I believe that Jimco has a bike mount for the trailer. I do not bike so not positive.

At age 58 with the usual knee, elbow, back, chest, muscle, pulls and sprains and the purchase of a new Voyager van I decided that it is time to stop lifting my kayaks and canoe on the top of my vehicles. Living in Florida I paddle an average of three days a week from the Keys to North Carolina. So trailer shopping I went. In reading reviews I realized I needed a high speed, lightweight trailer that was built to haul light loads. If I put my two kayaks and one canoe on the trailer that is only 120-lbs. total and I often only take one boat. I also paddle in salt water regularly so corrosion is a serious concern. Florida, Alabama and GA do not have the best put-in, take-outs so I need to be able to lift the back end of the trailer when maneuvering. Also total weight is important when dollying up or down a steep boat ramp. I'm not an expert trailer backer upper. In reading the reviews I determined that biting the bullet and spending the extra money was the only acceptable solution. The majority of trailers were too heavy and not made for hauling kayaks/canoes at high speeds while being light enough for me to lift and dolly up and down steep grades. That left the market to two that are similar one in California and the one I purchased, Portage Trailer by Jimco, Inc. is designed and manufactured by Jim who explained to me that he is an active paddler who wanted a trailer to do the things that I discussed above. The trailer comes in a kit form but is basically completed. The instructions are simple to follow and are easier to put together then a ten-speed bike. So I it together and it looks good. Now the proof is in the pudding. Friday I drive up to Goose Pasture in North Florida. The first 180 miles are freeway at 70 mph. The trailer and canoe ride fine. The next 12 miles are dirt forest roads that are typical rutted, washed roads. Lots of bouncing around but the suspension system is designed for this so the boats ride fine. Saturday and Sunday we shuttled through the forest and paddled the Aucilla River. Sunday back home at 70 mph. This trailer worked like a dream come true for me. The other paddlers in the group really smiled because they like the shuttle possibilities, my set up will carry three canoes or five kayaks or some combinations. Oh, one more thing Jim of Jimco, Inc. is just a phone call away. This is a high tech trailer and I do not try to understand the type welding but I'm sure Jim will tell you all about it. Feel free to email me about MY trailer.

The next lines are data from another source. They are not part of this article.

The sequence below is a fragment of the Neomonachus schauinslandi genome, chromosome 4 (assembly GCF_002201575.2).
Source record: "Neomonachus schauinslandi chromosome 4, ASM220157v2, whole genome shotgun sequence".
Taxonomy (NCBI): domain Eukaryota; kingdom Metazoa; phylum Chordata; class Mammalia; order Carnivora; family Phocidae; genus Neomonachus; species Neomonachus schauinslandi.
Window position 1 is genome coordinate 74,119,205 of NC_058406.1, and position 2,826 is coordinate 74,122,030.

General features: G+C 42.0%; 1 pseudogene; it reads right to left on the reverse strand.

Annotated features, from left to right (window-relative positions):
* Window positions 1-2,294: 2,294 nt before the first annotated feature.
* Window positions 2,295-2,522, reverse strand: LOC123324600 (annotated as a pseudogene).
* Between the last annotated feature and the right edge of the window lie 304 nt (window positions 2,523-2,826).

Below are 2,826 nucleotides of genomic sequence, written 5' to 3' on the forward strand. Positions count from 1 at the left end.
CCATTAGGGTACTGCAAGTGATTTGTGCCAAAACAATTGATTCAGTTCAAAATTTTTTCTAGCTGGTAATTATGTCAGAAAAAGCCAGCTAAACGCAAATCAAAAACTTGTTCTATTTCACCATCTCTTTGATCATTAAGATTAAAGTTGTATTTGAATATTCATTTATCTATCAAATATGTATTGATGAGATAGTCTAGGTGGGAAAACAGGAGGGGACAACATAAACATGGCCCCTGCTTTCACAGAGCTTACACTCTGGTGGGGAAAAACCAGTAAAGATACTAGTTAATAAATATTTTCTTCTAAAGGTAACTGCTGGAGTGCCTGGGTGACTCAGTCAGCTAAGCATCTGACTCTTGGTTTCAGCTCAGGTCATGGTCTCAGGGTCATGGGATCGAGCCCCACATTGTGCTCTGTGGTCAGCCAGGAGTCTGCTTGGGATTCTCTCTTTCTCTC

This is the only fiberglass boat I know of that retails for under $900 new. The first time I tried out this boat I found that it handles very well at almost 16' with no rudder. It tracks well in windy open water. Still turns easily on a narrow creek. The cockpit is quite large and I found that I was siding around. The manufacture has since put in the hardware for a clip in seat. Now with the adjustable seat I find that this my be my favorite kayak. One other concern that I had was weight. This is not a problem because the boat only weights 49 lbs. There are bulkheads front and back with a large hatch in the back and a small hatch in the front. Plenty of room to pack for a paddling camping trip.